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At 01:55 PM 19/01/02 +0100, Nicolas Lehuen wrote:
>As I've said three of four times now, show me the algorithm that will find
>the URL of the RDDL document for this document : http://www.rddl.org/. This
>is a FONDAMENTAL problem with RDDL.
1. Ascertain the namespace of the root element
2. Dereference that namespace
In the case of that document, the namespace of the root element is
http://www.w3.org/1999/xhtml. Dereferencing this reveals that
there is no RDDL posted for XHTML. What a pity.
But in general your question is slightly mis-phrased. RDDL isn't
designed to be associated with a *document* but with a *namespace*
which in practical terms means an element or attribute. Thus when
I read through the document you reference, eventually I come to
an element that's in the namespace http://www.rddl.org/ - this
namespace is lucky enough to have a RDDL directory available.
As many people have pointed out, modern XML resources can
have lots of different namespaces. RDDL is designed to help
in the case where you don't know about one or more of them. -Tim
>> Instead I think it suggests that our approach to writing *schemas* isn't
>> flexible enough to deal with documents containing an arbitrary mix of
>> namespaces. I should state up front I don't have any answers here,
>> I'm just interested in a general discussion.
>> The majority of schemas that I've seen assume a fixed set of
>> elements. These elements may come from zero, one or more namespaces.
>> The schema is "closed". They're designed to validate a particular
>> class of documents.
>> Some schemas are "open", i.e. they allow "unknown" elements to be
>> used in the document, and these usually in fairly fixed places (cf: XSD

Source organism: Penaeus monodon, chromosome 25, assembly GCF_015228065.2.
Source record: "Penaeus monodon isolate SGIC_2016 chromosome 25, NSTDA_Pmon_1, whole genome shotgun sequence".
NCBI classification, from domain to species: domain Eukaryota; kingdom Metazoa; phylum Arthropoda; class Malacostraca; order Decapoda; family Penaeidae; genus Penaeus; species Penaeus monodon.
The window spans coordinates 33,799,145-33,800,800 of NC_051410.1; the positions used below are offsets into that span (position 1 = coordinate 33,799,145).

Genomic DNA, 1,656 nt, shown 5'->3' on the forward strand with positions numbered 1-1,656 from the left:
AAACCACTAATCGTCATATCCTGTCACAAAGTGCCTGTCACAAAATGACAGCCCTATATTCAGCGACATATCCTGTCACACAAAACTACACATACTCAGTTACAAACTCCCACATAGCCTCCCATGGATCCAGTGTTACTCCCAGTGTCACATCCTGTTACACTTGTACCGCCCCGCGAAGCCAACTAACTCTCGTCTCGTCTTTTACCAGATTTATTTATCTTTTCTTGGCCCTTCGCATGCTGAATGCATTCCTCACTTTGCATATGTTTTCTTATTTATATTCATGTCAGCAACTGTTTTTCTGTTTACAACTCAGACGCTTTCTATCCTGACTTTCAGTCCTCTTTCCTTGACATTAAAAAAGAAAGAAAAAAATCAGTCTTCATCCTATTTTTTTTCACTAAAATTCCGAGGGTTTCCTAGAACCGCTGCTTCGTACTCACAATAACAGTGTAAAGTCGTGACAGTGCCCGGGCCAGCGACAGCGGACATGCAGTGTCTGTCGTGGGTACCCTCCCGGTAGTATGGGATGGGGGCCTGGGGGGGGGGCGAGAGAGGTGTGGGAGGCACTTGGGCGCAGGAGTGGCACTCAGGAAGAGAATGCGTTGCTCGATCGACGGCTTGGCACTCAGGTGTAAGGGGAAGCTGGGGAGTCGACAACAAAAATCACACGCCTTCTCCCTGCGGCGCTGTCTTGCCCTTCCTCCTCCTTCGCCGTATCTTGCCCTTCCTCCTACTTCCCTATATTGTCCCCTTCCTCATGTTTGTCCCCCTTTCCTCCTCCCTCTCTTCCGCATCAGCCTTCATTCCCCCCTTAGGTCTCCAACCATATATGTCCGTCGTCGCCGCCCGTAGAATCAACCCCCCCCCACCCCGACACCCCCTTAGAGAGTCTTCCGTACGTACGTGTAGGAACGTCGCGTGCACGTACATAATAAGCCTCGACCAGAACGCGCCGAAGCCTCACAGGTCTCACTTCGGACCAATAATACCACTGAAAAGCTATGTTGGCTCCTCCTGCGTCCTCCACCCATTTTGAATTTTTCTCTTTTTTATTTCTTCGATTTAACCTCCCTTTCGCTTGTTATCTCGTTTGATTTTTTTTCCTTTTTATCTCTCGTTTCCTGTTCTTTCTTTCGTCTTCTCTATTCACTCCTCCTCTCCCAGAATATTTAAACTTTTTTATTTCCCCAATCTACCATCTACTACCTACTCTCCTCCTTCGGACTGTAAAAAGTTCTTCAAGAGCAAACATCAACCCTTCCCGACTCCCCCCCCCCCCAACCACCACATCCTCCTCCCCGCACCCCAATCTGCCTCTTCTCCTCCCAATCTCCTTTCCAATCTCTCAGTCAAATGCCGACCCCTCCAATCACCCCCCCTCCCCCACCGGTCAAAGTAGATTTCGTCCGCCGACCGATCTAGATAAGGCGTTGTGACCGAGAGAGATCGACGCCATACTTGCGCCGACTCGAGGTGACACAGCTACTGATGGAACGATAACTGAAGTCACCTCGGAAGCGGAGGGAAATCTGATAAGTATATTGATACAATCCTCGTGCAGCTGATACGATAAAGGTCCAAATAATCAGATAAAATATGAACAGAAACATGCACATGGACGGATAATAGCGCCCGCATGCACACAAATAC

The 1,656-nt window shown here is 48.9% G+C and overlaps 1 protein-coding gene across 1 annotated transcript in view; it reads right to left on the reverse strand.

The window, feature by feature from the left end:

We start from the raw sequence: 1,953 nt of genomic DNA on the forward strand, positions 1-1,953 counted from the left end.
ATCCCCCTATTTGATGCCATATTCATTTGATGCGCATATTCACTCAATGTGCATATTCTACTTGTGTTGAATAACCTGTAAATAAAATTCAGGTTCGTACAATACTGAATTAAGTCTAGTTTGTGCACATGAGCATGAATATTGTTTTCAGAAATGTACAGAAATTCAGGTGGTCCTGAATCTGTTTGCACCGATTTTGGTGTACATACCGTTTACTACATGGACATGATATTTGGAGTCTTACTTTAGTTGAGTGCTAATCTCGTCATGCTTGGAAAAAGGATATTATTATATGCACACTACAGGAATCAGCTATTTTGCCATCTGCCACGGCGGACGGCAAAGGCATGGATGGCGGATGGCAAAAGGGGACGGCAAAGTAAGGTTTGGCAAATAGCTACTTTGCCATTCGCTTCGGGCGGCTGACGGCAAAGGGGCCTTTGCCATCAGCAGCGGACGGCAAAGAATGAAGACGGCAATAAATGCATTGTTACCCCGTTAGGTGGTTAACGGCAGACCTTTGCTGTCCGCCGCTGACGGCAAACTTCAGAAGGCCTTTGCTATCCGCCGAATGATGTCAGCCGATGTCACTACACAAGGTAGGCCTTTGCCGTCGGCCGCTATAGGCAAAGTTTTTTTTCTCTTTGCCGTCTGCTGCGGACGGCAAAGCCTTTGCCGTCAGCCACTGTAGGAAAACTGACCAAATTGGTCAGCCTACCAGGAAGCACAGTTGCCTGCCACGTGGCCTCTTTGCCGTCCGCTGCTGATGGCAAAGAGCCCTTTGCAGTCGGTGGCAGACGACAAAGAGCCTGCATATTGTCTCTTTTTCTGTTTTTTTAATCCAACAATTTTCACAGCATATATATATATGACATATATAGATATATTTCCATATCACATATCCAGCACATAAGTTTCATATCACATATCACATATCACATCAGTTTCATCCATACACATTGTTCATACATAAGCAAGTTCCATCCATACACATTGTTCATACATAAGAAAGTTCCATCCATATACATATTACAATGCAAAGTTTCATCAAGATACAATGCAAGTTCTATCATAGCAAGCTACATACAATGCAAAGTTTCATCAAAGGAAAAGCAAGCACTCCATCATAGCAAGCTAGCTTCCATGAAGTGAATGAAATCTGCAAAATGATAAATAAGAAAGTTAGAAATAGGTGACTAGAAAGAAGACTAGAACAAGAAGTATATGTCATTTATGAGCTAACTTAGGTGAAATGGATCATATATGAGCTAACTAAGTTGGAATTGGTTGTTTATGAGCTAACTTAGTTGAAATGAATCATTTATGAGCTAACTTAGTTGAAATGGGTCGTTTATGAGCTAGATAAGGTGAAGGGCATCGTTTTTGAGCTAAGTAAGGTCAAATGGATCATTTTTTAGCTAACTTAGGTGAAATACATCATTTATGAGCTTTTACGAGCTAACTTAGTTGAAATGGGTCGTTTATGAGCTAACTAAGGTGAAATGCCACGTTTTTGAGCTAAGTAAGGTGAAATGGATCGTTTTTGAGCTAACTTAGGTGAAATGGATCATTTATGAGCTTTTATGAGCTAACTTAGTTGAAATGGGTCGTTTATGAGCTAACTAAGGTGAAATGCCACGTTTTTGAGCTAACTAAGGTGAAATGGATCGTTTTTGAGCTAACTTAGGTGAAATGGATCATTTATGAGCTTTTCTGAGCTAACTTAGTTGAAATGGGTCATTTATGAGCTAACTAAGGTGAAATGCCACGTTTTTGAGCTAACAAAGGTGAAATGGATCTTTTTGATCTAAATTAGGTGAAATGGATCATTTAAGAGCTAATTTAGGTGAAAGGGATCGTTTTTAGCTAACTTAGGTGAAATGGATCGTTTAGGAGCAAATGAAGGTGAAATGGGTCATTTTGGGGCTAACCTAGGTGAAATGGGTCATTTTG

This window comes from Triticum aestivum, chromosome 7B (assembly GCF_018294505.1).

>> ANY, XHTML DTD Modularization). However these schemas still seem
>> to be designed to validate _documents_. They validate the document,
>> and ignore sections of it, or as with modularization defer to other
>> schema/dtd modules.
>> Yet the scenario you're discussing is one which seems like it could
>> become increasingly common: we have a mixed namespace document
>> for which there is no schema. You're asking, how can I validate
>> these documents? Is there a heuristic for combining together several
>> schemas to achieve this goal?
>In fact there are schemas for RDDL and WAP 2.0, DTD are provided for both
>examples. Nothing prevents a schema from manipulating names from different
>namespaces. However, the scenario I'm discussing is a scenario where the
>document has not a single namespace, breaking the false but too often
>believed assumption that a namespace name is equivalent to a DOCTYPE
>Regarding "open" schema, that is to say schema that are meant to be extended
>or inherited, there is indeed a problem. I think namespaces are part of the
>solution, but are in no way THE solution.
>> To do this you need to define schemas not only to be open, but also
>> to be easily fragmented so that portions of it can be applied. I can
>> imagine doing this with a schematron schema (only apply certain
>> but not with a DTD. I also assume there's a way to do this with RELAX NG
>> and XSD. You then need to apply these fragments to the document to
>> validate it.
>Yeah, I think that in opened schemas, partial validation of "patterns" are
>required, instead of global validation of whole documents. This can be done
>with the current schema languages, though, even DTDs. I tried to write down
>some thoughts about it there :
>> I don't see schemas being written with this use in mind, nor do I see
>> validators that allow this flexible application of schemas.
>> I may be showing a lack of understanding here, I don't mind
>> looking a fool :) Does anyone else see this as an issue, or is it
>> not a problem? Am I misunderstanding something?
>> RDDL only enters this picture as a way to associate a schema, or
>> fragment thereof with a Namespace URL. Doing something with those
>> fragments, assuming they're available is something for the validator.
>Schemas can be associated to namespace (one or many namespaces), but the
>contrary is, IMHO, a bad idea. I am sorry, but I don't see how to solve this
>problem without relying on the concept of document or element type. I'll try
>to expand on this in the article mentionned above.
>> Leigh Dodds, Research Group, Ingenta | "Pluralitas non est ponenda
>> http://weblogs.userland.com/eclectic | sine necessitate"
>> http://www.xml.com/pub/xmldeviant | -- William of Ockham
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